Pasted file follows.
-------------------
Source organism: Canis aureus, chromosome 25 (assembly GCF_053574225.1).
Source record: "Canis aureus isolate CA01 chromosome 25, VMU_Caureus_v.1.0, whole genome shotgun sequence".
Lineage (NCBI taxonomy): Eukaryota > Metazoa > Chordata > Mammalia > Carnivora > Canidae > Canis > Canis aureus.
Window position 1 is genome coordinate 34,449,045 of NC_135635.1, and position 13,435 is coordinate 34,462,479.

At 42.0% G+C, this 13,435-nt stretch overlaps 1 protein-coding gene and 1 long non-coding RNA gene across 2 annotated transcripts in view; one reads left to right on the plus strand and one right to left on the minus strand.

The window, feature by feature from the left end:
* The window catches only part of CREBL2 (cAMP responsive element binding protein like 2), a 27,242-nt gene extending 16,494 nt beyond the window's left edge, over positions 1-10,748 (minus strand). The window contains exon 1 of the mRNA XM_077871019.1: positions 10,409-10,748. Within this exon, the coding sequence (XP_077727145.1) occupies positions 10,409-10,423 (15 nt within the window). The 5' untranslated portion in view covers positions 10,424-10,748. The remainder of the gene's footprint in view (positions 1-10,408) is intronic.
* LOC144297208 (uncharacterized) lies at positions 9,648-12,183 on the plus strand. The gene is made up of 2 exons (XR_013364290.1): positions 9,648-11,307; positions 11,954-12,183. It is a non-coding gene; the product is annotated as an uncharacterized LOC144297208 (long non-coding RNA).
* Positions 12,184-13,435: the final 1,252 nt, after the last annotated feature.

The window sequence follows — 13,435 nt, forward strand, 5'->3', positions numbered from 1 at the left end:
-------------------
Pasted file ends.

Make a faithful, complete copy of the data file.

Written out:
Source organism: Canis aureus, chromosome 25 (assembly GCF_053574225.1).
Source record: "Canis aureus isolate CA01 chromosome 25, VMU_Caureus_v.1.0, whole genome shotgun sequence".
Lineage (NCBI taxonomy): Eukaryota > Metazoa > Chordata > Mammalia > Carnivora > Canidae > Canis > Canis aureus.
Window position 1 is genome coordinate 34,449,045 of NC_135635.1, and position 13,435 is coordinate 34,462,479.

At 42.0% G+C, this 13,435-nt stretch overlaps 1 protein-coding gene and 1 long non-coding RNA gene across 2 annotated transcripts in view; one reads left to right on the plus strand and one right to left on the minus strand.

The window, feature by feature from the left end:
* The window catches only part of CREBL2 (cAMP responsive element binding protein like 2), a 27,242-nt gene extending 16,494 nt beyond the window's left edge, over positions 1-10,748 (minus strand). The window contains exon 1 of the mRNA XM_077871019.1: positions 10,409-10,748. Within this exon, the coding sequence (XP_077727145.1) occupies positions 10,409-10,423 (15 nt within the window). The 5' untranslated portion in view covers positions 10,424-10,748. The remainder of the gene's footprint in view (positions 1-10,408) is intronic.
* LOC144297208 (uncharacterized) lies at positions 9,648-12,183 on the plus strand. The gene is made up of 2 exons (XR_013364290.1): positions 9,648-11,307; positions 11,954-12,183. It is a non-coding gene; the product is annotated as an uncharacterized LOC144297208 (long non-coding RNA).
* Positions 12,184-13,435: the final 1,252 nt, after the last annotated feature.

The window sequence follows — 13,435 nt, forward strand, 5'->3', positions numbered from 1 at the left end: